Nigerian novelist Chimamanda Adichie (pictured) told an audience at TED, a conference of “ideas worth sharing” in technology, entertainment, and design made popular by its free video and discussion site, that knowing only a single story of a person or a place is destructive like the one-noted image we have of Africa – hunger, poverty, war – when it is in fact a continent rich with culture, resources, and ingenuity:
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This single story creates stereotypes,” she said, “and the problem with stereotypes is not that they are untrue, but that they are incomplete … Of course, Africa is a continent full of catastrophes: There are immense ones, such as the horrific rapes in Congo and depressing ones, such as the fact that 5,000 people apply for one job vacancy in Nigeria. But there are other stories that are not about catastrophe, and it is very important, it is just as important, to talk about them.
Her success writing books has led her to start a non-profit called “Farafina Trust” with the vision to build and refurbish libraries and organize reading and writing workshops for “people who are eager to tell our many stories.”
Check out her impassioned presentation as well as 10 other moments that highlight the Motherland:
1. Joseph Lekuton, a member of the Kenyan parliament, shares a parable to inspire:
I’m trying to develop homegrown solutions to our issues,” he said, “because we realize that people from outside can come and help us, but if we don’t help ourselves, there’s nothing we can do.
2. William Kamkwamba, an inventor from Malawi, explains how he built an electrical system including a power-generating windmill from scrap materials and a library book, when he was just 14 years old:
Because of the hunger, I was forced to drop out of school … It was the future I couldn’t accept.
5. Spencer Wells, a geneticist, explains that all humans share common DNA coding that traces back to African ancestors:
Every piece of DNA we look at has greater diversity within Africa than outside of Africa.
6. Emily Oster, a University of Chicago economist, offers a different perspective on AIDS in Africa that involves looking at the overall issue of short-life expectancy:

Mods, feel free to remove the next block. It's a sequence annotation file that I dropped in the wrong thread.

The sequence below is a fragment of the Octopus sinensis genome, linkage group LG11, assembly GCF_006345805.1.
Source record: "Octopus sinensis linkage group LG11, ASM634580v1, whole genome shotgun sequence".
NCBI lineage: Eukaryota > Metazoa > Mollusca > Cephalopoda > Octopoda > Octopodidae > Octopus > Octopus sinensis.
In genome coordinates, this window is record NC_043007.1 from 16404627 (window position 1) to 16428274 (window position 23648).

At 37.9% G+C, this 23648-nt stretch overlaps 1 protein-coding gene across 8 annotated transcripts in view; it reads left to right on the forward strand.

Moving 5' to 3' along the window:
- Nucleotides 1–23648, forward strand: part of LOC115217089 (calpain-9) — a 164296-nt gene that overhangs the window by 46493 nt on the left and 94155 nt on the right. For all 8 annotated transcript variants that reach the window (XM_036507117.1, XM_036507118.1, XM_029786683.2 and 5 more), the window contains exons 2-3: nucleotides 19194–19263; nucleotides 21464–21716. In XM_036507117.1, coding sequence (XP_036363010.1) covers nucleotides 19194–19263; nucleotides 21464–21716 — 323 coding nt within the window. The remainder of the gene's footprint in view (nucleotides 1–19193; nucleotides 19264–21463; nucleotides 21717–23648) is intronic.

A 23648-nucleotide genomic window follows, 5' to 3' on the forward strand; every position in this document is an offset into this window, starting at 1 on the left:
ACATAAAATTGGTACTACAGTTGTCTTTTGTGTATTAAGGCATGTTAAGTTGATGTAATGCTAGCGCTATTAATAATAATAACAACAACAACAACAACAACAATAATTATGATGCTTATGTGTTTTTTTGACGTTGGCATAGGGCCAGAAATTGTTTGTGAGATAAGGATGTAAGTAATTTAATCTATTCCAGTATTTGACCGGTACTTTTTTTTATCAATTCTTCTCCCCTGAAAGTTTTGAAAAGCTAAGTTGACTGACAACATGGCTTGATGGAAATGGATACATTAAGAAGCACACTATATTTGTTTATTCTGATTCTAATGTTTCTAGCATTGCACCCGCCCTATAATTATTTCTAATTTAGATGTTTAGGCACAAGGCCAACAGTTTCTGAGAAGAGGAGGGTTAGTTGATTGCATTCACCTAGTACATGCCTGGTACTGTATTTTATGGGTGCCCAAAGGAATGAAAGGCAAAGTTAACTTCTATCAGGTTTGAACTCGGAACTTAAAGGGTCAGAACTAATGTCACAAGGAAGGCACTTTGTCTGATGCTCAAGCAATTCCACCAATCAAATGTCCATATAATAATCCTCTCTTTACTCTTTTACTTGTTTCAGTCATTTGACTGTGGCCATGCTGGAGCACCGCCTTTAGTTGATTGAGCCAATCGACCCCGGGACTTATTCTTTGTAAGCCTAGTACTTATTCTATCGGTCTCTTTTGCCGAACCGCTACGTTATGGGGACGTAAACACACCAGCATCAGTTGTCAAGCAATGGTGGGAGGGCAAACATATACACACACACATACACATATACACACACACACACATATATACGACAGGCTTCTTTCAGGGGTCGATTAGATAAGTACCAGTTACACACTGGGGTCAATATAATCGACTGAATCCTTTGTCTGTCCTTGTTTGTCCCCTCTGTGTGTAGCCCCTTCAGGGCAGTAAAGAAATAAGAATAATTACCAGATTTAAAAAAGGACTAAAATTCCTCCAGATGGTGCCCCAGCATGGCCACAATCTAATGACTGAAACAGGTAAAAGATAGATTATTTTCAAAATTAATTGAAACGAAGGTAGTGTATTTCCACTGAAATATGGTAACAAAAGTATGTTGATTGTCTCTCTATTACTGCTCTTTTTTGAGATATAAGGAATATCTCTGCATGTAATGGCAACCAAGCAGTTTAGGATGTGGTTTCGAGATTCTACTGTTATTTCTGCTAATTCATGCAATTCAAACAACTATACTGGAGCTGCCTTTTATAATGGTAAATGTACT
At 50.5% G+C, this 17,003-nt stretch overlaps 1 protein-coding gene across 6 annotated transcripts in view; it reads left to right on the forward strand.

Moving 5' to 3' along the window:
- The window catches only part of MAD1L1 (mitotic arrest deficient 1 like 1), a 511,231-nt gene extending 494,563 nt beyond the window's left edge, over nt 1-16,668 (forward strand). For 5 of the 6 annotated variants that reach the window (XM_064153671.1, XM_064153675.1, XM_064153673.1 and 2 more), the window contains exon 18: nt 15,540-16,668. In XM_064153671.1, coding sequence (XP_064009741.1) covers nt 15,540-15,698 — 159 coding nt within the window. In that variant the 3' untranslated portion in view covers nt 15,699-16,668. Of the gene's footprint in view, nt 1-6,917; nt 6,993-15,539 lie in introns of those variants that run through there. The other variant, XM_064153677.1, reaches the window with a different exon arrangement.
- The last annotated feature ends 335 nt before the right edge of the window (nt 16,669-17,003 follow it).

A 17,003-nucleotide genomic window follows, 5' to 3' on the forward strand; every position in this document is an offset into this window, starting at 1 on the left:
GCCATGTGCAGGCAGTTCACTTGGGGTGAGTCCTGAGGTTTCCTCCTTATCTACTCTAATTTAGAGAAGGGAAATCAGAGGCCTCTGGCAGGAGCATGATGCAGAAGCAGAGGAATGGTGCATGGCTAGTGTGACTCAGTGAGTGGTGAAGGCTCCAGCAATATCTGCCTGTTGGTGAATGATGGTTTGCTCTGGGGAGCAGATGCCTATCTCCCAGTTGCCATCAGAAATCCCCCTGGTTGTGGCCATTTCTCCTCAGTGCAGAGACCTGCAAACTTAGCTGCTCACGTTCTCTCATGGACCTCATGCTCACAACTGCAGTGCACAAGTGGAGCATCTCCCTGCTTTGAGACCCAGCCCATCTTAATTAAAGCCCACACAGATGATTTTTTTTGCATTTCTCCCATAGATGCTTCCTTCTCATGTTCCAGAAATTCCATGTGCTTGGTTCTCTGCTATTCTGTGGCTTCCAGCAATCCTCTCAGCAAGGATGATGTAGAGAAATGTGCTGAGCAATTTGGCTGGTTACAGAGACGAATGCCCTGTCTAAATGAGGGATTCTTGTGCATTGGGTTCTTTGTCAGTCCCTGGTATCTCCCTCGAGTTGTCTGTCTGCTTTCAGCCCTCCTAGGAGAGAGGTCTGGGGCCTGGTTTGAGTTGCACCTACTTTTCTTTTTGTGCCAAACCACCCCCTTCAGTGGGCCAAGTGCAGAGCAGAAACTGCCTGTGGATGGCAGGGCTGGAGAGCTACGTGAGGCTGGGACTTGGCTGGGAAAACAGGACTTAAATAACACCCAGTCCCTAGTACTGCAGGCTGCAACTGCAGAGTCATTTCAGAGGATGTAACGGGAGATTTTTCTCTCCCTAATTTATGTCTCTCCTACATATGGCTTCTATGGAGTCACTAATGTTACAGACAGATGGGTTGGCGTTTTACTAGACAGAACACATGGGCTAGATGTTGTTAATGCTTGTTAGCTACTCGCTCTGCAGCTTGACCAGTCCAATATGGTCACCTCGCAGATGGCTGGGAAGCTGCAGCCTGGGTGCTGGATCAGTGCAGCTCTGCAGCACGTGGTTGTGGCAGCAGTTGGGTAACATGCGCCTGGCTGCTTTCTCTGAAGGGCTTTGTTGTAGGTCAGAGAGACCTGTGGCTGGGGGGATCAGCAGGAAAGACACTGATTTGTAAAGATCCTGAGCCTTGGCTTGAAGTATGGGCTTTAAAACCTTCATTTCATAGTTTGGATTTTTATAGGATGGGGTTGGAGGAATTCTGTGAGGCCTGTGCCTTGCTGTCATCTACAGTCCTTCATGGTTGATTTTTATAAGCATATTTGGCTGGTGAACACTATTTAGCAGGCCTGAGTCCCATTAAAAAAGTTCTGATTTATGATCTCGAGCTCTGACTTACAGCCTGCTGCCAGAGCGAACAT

“How much you want to invest is going to depend on how much longer you expect to live in the future, even if you don’t make those investments. AIDS is the same kind of thing. It’s costly to avoid AIDS. People really like to have sex … . But life expectancy in Africa, even without AIDS, is really, really low: 40 or 50 years in a lot of places.
7. Patrick Awuah, co-founder of the Ghanaian liberal arts college Asheshi University, explains how Africa has reached a critical point that can be changed in a single generation with “inspired leadership” in all facets of life:
When I speak of leadership, I’m not talking about just political leaders. We’ve heard a lot about that. I’m talking about the elite. Those who’ve been trained, whose job it is to be the guardians of their society. The lawyers, the judges, the policemen, the doctors, the engineers, the civil servants — those are the leaders.
8. Andrew Mwenda, a journalist, says that the world needs to stop looking at Africa as a charity case:
Africa has 53 nations. We have civil wars only in six countries, which means that the media are covering only six countries.
9. Franco Sacchi, a Zambia-born filmmaker, explains Nigeria’s Nollywood:
“Try to imagine 40, 50 films wrapped, distributed, every week in the streets of Lagos, Nigeria, and West Africa. Some estimates put the value of this industry at $250 million. It has created thousands, if not tens of thousands of jobs. And it’s expanding. But keep in mind that this was a grassroots movement. This is something that happened without foreign investment, without government aid, and actually, it happened against all odds, in one of the most difficult moments in Nigerian economy.
10. Ngozi Okonjo-Iweala, the first female finance minister in Nigeria, shares a story of successful economic reform in Nigeria and describes how to best help the continent as a whole:
The best way to help Africans today is to help them to stand on their own feet, and the best way to do that is by helping create jobs. There’s no issue with fighting malaria and putting money in that and saving children’s lives. That’s not what I’m saying. That is fine. But imagine the impact on a family if the parents can be employed and make sure that their children go to school, that they can buy the drugs to fight the disease themselves. If we can invest in places where you yourselves make money whilst creating jobs and helping people stand on their own feet, isn’t that a wonderful opportunity? Isn’t that the way to go?